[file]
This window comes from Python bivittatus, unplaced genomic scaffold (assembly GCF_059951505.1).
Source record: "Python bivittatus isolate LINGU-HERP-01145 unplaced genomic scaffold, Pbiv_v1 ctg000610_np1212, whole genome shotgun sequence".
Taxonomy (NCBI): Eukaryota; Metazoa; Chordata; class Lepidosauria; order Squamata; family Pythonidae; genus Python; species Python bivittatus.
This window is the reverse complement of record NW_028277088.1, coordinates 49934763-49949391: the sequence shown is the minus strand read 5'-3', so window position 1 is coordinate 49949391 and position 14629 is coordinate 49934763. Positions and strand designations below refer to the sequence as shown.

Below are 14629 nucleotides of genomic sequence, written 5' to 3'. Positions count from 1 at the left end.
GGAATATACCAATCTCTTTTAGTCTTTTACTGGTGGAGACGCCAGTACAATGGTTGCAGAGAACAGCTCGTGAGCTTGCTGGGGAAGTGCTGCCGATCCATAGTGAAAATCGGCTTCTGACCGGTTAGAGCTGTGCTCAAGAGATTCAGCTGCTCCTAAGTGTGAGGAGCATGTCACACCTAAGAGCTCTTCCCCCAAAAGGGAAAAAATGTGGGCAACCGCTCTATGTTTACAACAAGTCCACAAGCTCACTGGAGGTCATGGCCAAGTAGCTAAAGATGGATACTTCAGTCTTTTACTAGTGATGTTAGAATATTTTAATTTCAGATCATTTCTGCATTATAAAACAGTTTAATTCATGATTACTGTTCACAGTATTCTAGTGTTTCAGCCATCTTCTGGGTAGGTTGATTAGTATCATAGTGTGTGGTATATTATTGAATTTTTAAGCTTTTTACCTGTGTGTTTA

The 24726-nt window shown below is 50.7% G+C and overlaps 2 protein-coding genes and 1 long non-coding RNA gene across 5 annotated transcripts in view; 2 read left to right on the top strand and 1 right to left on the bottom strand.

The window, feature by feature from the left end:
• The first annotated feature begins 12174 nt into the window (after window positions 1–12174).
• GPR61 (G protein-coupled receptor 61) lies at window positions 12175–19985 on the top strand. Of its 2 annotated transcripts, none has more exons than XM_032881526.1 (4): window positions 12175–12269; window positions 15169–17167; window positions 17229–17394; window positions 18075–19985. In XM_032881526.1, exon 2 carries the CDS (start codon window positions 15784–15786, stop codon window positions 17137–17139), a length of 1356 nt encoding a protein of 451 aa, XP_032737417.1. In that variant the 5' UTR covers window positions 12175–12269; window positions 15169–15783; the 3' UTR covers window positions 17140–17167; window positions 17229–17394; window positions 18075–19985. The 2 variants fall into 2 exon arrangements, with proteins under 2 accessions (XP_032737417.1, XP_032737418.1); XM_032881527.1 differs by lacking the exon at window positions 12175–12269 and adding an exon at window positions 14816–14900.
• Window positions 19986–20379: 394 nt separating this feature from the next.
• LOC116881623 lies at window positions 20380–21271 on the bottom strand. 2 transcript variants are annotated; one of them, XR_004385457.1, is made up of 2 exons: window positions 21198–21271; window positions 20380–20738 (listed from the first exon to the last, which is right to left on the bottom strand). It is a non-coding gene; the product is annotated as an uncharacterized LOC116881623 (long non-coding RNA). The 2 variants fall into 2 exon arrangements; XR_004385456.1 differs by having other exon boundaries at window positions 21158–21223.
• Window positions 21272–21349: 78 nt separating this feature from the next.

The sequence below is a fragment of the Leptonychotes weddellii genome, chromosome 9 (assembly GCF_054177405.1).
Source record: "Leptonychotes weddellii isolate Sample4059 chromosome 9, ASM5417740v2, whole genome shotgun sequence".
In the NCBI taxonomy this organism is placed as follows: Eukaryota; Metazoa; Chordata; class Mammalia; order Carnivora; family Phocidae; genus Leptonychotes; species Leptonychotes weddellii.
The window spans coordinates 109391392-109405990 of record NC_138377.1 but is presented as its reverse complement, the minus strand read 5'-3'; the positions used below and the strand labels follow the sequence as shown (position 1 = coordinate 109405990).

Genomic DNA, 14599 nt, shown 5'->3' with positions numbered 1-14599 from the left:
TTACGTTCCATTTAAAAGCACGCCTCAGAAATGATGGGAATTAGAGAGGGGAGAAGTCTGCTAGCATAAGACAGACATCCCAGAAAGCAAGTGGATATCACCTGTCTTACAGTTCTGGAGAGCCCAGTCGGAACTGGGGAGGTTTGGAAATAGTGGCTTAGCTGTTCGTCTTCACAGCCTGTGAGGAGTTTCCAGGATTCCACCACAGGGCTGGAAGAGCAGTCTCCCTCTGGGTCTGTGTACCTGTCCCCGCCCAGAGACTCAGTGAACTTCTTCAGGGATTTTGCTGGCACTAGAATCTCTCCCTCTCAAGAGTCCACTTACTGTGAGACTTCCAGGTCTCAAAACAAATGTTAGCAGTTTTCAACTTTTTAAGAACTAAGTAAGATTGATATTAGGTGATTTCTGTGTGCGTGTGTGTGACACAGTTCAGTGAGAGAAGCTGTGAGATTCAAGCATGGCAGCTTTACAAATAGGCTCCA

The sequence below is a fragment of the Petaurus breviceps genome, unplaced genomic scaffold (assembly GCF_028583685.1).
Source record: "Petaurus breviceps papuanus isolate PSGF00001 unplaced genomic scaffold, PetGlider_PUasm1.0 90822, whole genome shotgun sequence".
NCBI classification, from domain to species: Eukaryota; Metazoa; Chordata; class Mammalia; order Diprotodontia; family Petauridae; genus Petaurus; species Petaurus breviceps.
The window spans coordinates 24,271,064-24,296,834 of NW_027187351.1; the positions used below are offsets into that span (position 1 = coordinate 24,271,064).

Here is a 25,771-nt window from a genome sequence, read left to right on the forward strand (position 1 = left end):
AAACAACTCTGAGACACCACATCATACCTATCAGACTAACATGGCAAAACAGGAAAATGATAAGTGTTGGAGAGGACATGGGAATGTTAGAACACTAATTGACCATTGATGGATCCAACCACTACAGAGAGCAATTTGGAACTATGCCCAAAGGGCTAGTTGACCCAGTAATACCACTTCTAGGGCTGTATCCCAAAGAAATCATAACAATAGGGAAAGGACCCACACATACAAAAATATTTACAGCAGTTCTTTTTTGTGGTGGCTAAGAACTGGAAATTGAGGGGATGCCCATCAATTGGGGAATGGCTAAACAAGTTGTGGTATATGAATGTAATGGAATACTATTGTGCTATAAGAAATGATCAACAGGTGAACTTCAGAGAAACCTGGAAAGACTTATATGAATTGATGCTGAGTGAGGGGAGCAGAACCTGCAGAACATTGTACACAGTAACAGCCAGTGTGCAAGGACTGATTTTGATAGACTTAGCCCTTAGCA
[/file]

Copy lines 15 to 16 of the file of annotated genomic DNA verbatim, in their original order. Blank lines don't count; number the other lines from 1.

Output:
Source record: "Leptonychotes weddellii isolate Sample4059 chromosome 9, ASM5417740v2, whole genome shotgun sequence".
In the NCBI taxonomy this organism is placed as follows: Eukaryota; Metazoa; Chordata; class Mammalia; order Carnivora; family Phocidae; genus Leptonychotes; species Leptonychotes weddellii.